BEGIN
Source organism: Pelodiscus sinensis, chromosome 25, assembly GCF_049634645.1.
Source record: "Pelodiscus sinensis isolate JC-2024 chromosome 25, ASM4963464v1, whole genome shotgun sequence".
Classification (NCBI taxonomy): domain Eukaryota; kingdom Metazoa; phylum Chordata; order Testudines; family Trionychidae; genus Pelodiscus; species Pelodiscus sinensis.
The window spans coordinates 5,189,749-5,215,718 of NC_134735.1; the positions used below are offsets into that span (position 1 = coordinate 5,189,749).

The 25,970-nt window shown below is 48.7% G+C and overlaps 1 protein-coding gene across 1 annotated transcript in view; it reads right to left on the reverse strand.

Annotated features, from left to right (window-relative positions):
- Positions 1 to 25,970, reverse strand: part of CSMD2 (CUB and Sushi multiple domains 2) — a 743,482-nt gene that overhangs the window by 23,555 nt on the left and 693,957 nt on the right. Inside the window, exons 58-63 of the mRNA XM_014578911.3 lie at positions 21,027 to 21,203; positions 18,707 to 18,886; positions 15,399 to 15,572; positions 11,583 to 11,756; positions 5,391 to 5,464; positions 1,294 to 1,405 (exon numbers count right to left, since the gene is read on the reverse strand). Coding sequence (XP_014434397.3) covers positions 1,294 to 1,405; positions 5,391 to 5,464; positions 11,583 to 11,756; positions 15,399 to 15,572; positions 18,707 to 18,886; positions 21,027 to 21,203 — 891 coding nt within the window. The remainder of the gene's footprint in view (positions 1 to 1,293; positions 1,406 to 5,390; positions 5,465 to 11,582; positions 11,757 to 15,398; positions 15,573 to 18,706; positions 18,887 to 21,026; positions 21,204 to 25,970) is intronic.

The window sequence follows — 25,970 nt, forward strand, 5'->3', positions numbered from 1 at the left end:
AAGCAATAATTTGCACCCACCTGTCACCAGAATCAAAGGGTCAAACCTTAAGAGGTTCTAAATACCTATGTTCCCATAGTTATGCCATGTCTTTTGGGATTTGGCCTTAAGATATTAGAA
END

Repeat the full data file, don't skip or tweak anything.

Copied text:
Source organism: Pelodiscus sinensis, chromosome 25, assembly GCF_049634645.1.
Source record: "Pelodiscus sinensis isolate JC-2024 chromosome 25, ASM4963464v1, whole genome shotgun sequence".
Classification (NCBI taxonomy): domain Eukaryota; kingdom Metazoa; phylum Chordata; order Testudines; family Trionychidae; genus Pelodiscus; species Pelodiscus sinensis.
The window spans coordinates 5,189,749-5,215,718 of NC_134735.1; the positions used below are offsets into that span (position 1 = coordinate 5,189,749).

The 25,970-nt window shown below is 48.7% G+C and overlaps 1 protein-coding gene across 1 annotated transcript in view; it reads right to left on the reverse strand.

Annotated features, from left to right (window-relative positions):
- Positions 1 to 25,970, reverse strand: part of CSMD2 (CUB and Sushi multiple domains 2) — a 743,482-nt gene that overhangs the window by 23,555 nt on the left and 693,957 nt on the right. Inside the window, exons 58-63 of the mRNA XM_014578911.3 lie at positions 21,027 to 21,203; positions 18,707 to 18,886; positions 15,399 to 15,572; positions 11,583 to 11,756; positions 5,391 to 5,464; positions 1,294 to 1,405 (exon numbers count right to left, since the gene is read on the reverse strand). Coding sequence (XP_014434397.3) covers positions 1,294 to 1,405; positions 5,391 to 5,464; positions 11,583 to 11,756; positions 15,399 to 15,572; positions 18,707 to 18,886; positions 21,027 to 21,203 — 891 coding nt within the window. The remainder of the gene's footprint in view (positions 1 to 1,293; positions 1,406 to 5,390; positions 5,465 to 11,582; positions 11,757 to 15,398; positions 15,573 to 18,706; positions 18,887 to 21,026; positions 21,204 to 25,970) is intronic.

The window sequence follows — 25,970 nt, forward strand, 5'->3', positions numbered from 1 at the left end:
AAGCAATAATTTGCACCCACCTGTCACCAGAATCAAAGGGTCAAACCTTAAGAGGTTCTAAATACCTATGTTCCCATAGTTATGCCATGTCTTTTGGGATTTGGCCTTAAGATATTAGAA